James you are lucky to find decent wines by the glass at a restaruant. Most of what I've been served was second rate. I usually find it easier to bring my own bottle, even if I have to take part of it home later or sometimes leave it for the staff. I don't enjoy being dissapointed, John B. Vlahos
Diane Rawson
Salt Lake City —  January 7, 2007 6:18pm ET
I no longer even bother buying wine by the glass. I live in Utah--granted not the best state for drinking wine--but even in some of the best restaurants I have been served wines by the glass that are clearly oxidized and no longer worth drinking. I once ordered a glass of champagne that was proudly placed before me with no bubbles. Given the relative value of a glass versus a bottle, I'd rather order the bottle, which allows a better selection, and have a better chance of getting a wine that is worth drinking.
Andrew J Walter
Sacramento,CA —  January 7, 2007 7:01pm ET
I too am noticing this trend of a more extensive and well-thought out wine by the glass menu (at least in Sacramento). All of the good ones will let you taste a few before you settle on the one to buy, which can be a huge bonus over the "by the bottle" program. Or, you can always bring your own, and eliminate any guess work. I check out the wine menus on line before I dine and decide which of the three options I will do in advance in order to maximize the adventure and "quality to price" ratio. I am a bit anal-compulsive, I realize, but I too hate to be dissappointed.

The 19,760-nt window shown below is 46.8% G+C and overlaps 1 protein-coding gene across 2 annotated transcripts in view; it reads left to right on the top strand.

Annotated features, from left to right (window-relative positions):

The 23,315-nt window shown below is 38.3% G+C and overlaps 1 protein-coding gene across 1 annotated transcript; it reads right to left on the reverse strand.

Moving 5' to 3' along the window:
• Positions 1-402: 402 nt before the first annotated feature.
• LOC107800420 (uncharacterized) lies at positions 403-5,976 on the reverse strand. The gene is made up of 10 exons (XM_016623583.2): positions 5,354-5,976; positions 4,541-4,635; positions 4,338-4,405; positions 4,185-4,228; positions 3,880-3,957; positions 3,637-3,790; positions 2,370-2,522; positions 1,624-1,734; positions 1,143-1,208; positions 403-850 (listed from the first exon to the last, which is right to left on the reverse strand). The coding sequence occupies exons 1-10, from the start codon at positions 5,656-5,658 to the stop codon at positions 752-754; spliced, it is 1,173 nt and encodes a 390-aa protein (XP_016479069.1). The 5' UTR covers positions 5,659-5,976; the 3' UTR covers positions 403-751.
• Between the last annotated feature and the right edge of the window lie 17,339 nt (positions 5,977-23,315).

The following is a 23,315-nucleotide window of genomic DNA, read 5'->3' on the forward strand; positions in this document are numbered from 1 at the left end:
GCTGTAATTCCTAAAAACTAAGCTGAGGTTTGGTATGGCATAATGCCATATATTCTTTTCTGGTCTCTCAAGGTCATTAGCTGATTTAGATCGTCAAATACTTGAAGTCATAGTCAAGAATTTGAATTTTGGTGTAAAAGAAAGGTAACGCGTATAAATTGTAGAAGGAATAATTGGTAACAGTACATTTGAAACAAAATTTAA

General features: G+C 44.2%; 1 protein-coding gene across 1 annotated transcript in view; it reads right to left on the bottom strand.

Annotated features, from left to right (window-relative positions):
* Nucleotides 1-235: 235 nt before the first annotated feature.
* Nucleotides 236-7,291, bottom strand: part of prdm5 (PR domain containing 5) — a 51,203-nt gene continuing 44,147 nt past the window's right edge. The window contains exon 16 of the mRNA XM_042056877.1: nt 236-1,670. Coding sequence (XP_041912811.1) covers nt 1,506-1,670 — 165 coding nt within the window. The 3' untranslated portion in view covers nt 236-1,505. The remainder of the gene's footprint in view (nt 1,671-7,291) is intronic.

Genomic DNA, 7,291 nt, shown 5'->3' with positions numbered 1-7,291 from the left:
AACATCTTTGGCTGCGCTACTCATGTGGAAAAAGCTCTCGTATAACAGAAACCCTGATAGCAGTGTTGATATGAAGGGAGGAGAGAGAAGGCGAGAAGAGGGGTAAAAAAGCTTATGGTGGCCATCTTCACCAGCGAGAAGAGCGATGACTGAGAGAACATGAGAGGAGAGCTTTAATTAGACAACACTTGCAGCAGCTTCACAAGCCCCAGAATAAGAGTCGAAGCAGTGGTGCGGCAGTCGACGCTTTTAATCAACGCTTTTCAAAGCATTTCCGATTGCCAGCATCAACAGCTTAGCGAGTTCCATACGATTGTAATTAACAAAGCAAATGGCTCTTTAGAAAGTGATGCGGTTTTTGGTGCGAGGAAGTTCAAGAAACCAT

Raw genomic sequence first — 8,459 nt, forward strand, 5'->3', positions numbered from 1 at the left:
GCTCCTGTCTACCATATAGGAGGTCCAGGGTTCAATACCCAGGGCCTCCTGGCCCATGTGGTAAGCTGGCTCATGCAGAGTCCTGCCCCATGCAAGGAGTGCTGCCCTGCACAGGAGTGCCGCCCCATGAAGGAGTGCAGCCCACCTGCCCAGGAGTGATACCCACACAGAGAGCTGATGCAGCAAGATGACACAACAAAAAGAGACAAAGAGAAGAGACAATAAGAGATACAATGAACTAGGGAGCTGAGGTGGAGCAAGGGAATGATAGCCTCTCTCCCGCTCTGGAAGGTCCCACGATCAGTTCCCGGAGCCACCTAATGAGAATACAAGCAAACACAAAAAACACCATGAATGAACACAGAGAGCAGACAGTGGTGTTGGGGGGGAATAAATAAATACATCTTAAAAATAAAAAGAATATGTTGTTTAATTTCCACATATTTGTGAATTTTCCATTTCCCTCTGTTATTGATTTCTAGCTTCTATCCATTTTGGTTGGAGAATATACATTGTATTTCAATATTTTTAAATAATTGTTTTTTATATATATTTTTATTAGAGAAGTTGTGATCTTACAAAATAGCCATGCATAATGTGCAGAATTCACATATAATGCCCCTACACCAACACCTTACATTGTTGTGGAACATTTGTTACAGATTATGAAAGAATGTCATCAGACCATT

Brian Greenglass
Toronto, Canada —  January 10, 2007 10:29am ET
James: my wife and I are going to be in Italy in July. We decided to focus on Rome, Florence and the Maremma area. As part of my planning for this trip, I dug out the Wine Spectator issue on Tuscany from May 2000 (now my wife understands why I keep these issues around as a resource for future wine buying and trips). In Florence we decided to stay at Relais Santa Croce (which we found out after the fact is where Enoteca Pinchiorri is located) and in Maremma, we are going to stay at Alain Ducasse's L'Andana. I wondered if 6+ years later, you had any additional thoughts on Tuscan cooking schools, wineries to visit, new and exciting restaurants etc.. in Rome, Florence and the Grosseto/Maremma area.